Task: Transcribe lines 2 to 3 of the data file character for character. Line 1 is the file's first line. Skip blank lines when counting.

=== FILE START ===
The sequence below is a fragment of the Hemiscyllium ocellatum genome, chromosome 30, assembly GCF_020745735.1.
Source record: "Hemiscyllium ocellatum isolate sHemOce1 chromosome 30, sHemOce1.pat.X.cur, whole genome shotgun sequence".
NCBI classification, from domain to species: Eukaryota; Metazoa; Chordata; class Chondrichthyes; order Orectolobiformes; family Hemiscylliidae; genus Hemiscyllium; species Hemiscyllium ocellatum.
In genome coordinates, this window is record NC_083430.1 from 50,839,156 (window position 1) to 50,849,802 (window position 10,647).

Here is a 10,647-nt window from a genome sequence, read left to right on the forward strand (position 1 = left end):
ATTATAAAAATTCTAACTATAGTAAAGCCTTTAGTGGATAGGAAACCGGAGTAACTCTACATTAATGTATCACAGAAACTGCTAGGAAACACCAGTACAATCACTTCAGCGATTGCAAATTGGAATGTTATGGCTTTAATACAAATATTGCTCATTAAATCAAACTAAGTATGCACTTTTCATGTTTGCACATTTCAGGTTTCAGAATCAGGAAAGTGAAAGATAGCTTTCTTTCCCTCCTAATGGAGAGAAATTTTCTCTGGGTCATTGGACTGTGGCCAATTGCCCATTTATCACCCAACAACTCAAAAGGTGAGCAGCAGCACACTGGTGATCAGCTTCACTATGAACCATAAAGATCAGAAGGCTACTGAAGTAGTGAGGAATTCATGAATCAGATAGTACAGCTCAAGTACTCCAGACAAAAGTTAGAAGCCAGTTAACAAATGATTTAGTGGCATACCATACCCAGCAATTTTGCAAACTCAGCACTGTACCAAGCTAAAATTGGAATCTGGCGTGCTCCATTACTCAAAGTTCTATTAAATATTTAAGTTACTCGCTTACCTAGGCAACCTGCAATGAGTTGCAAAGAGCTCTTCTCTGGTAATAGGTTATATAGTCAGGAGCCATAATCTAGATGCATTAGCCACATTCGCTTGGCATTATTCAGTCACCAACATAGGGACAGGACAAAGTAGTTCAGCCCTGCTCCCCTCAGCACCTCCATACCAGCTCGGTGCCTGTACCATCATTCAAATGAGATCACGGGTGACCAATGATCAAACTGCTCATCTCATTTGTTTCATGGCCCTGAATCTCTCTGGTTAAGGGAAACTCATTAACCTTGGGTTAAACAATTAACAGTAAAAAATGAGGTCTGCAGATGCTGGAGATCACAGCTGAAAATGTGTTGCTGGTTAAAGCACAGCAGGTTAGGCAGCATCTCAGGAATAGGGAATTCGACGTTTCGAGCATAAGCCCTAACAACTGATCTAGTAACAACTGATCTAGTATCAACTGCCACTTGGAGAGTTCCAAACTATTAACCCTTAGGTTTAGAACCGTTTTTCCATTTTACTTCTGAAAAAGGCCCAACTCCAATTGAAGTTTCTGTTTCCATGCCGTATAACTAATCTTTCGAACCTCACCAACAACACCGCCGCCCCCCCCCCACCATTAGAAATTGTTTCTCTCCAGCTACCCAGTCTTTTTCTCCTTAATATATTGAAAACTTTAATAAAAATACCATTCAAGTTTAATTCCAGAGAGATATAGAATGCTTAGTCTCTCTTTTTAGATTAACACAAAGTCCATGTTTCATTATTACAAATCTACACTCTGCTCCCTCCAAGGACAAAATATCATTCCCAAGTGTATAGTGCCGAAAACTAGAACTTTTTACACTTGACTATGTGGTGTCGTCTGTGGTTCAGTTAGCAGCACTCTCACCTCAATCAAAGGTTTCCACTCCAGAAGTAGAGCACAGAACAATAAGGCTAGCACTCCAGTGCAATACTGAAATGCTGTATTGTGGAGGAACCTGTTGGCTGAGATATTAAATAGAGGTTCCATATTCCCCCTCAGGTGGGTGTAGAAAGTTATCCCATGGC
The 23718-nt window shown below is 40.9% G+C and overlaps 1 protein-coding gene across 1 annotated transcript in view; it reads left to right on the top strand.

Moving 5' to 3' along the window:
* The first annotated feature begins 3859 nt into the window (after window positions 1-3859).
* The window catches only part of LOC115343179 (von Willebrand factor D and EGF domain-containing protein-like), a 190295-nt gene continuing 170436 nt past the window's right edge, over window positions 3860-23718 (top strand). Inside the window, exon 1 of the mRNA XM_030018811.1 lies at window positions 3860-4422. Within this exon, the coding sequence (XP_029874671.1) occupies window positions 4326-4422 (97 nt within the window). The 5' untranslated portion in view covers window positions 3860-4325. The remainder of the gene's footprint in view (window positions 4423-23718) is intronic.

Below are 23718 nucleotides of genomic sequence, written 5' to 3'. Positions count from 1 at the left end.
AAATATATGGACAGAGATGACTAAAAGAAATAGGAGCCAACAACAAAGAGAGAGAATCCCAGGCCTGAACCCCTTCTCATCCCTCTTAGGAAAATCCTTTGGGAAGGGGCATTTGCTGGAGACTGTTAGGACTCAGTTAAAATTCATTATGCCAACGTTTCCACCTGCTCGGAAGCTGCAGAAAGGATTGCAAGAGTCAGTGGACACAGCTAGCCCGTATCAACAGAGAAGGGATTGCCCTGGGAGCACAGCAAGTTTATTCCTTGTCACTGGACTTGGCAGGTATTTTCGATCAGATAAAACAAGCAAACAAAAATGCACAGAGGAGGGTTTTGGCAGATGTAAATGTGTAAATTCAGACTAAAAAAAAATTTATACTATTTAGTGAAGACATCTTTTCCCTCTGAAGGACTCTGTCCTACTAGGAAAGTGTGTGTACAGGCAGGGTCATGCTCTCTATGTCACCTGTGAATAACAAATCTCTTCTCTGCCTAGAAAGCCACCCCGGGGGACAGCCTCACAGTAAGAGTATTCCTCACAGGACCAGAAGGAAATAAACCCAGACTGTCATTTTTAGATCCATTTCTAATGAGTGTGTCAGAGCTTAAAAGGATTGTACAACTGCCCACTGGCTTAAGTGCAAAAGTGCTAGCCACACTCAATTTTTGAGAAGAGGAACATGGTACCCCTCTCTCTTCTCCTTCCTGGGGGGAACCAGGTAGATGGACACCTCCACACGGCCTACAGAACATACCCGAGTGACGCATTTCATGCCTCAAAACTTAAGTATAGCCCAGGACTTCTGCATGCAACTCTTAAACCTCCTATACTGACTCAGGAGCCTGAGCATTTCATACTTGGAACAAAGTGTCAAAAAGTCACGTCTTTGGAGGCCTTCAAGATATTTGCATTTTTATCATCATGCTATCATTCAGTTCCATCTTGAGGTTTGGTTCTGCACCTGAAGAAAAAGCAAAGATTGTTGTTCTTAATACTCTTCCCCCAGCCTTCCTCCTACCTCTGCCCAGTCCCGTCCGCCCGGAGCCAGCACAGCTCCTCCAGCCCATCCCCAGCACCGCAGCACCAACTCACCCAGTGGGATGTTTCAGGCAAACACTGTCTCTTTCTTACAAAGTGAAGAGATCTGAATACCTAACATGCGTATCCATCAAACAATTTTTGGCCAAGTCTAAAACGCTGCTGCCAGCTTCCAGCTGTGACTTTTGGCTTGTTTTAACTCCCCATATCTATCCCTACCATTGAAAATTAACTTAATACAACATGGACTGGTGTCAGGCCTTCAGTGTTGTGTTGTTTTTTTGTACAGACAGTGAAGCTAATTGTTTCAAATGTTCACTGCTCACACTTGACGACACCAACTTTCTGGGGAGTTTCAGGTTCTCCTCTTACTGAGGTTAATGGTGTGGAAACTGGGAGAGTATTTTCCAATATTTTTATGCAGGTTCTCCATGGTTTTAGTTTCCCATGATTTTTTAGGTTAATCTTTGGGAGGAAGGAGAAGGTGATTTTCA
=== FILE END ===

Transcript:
Source record: "Hemiscyllium ocellatum isolate sHemOce1 chromosome 30, sHemOce1.pat.X.cur, whole genome shotgun sequence".
NCBI classification, from domain to species: Eukaryota; Metazoa; Chordata; class Chondrichthyes; order Orectolobiformes; family Hemiscylliidae; genus Hemiscyllium; species Hemiscyllium ocellatum.